MIT Researchers Use AI to Capture Silent Speech

From personal assistant applications to helping people with disabilities speak, voice and speech recognition is one of the most researched areas in AI. Last week, researchers from MIT announced a breakthrough, a deep learning based wearable device that can transcribe words people internally verbalize but do not actually speak out loud.

“Our idea was: Could we have a computing platform that’s more internal, that melds human and machine in some ways and that feels like an internal extension of our own cognition?,” Arnav Kapur, the MIT student who led the development of the new system told MIT News.  

The system, called AlterEgo, uses a wearable Bluetooth device that can be paired with a computer or phone, to access the deep learning algorithm.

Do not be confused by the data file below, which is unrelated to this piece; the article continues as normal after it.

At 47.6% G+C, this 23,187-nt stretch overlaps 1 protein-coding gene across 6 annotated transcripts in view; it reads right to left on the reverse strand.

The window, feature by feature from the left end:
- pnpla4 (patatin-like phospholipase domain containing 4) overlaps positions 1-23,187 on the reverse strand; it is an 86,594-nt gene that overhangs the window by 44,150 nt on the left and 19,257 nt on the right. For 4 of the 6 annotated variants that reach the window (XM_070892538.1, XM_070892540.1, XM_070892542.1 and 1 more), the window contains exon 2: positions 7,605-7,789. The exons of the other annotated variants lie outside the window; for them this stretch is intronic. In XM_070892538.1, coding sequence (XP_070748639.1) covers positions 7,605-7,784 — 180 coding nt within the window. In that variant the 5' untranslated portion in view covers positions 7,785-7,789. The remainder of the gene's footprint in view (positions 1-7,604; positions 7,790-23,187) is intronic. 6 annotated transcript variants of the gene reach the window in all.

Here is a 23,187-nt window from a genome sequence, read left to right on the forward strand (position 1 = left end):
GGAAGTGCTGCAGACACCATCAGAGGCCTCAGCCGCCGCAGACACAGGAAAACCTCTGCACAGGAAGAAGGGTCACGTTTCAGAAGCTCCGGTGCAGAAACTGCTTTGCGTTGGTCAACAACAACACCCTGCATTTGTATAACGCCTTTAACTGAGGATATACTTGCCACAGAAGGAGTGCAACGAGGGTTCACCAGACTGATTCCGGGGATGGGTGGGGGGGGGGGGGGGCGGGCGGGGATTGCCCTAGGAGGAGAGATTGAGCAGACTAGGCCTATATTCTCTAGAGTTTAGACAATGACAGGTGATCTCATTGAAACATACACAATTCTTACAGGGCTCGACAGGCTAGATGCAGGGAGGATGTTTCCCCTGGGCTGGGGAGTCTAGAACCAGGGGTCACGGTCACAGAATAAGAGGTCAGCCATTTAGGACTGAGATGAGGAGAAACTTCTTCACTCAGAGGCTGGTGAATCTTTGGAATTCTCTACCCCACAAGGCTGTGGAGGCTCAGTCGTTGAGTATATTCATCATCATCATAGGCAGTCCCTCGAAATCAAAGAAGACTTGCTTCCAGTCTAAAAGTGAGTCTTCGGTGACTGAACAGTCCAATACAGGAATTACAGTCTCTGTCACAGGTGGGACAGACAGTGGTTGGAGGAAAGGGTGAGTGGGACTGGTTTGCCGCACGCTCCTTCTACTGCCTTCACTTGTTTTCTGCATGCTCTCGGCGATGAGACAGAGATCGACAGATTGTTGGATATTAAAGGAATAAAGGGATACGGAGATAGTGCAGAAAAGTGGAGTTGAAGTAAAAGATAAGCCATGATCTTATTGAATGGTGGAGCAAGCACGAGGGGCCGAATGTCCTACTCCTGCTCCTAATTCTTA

Using NVIDIA TITAN X GPUs and the cuDNN-accelerated TensorFlow deep learning framework, the researchers trained their model on 31 hours of silently spoken text. The system was designed to identify subvocalized words from neuromuscular signals.

The neural network was tested on 15 people and achieved an accuracy level of 92%, on par with state-of-the-art speech recognition systems which require people to lip-sync their words, the researchers said.

“This allows the user to communicate to their computing devices in natural language without any observable action at all and without explicitly saying anything,” the researchers wrote in their research paper. “Users can silently communicate in natural language and receive aural output, thereby enabling a discreet, bi-directional interface with a computing device, and providing a seamless form of intelligence augmentation,”

The team is collecting more data in the hope of building an application with a much more expansive vocabulary.

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